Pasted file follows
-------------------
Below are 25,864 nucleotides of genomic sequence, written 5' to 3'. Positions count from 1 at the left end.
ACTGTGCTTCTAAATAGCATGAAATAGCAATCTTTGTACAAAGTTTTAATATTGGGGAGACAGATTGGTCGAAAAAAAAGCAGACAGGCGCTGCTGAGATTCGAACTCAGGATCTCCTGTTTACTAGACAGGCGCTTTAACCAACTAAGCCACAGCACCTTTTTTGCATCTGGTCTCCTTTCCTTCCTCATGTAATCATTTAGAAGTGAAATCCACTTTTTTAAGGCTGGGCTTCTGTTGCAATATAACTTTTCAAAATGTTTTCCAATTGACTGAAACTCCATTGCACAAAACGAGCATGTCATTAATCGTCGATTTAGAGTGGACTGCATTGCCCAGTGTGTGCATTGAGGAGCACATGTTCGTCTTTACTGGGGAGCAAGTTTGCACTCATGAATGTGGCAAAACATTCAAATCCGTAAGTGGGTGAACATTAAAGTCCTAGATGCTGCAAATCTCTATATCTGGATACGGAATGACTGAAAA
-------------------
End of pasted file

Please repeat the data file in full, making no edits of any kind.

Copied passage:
Below are 25,864 nucleotides of genomic sequence, written 5' to 3'. Positions count from 1 at the left end.
ACTGTGCTTCTAAATAGCATGAAATAGCAATCTTTGTACAAAGTTTTAATATTGGGGAGACAGATTGGTCGAAAAAAAAGCAGACAGGCGCTGCTGAGATTCGAACTCAGGATCTCCTGTTTACTAGACAGGCGCTTTAACCAACTAAGCCACAGCACCTTTTTTGCATCTGGTCTCCTTTCCTTCCTCATGTAATCATTTAGAAGTGAAATCCACTTTTTTAAGGCTGGGCTTCTGTTGCAATATAACTTTTCAAAATGTTTTCCAATTGACTGAAACTCCATTGCACAAAACGAGCATGTCATTAATCGTCGATTTAGAGTGGACTGCATTGCCCAGTGTGTGCATTGAGGAGCACATGTTCGTCTTTACTGGGGAGCAAGTTTGCACTCATGAATGTGGCAAAACATTCAAATCCGTAAGTGGGTGAACATTAAAGTCCTAGATGCTGCAAATCTCTATATCTGGATACGGAATGACTGAAAA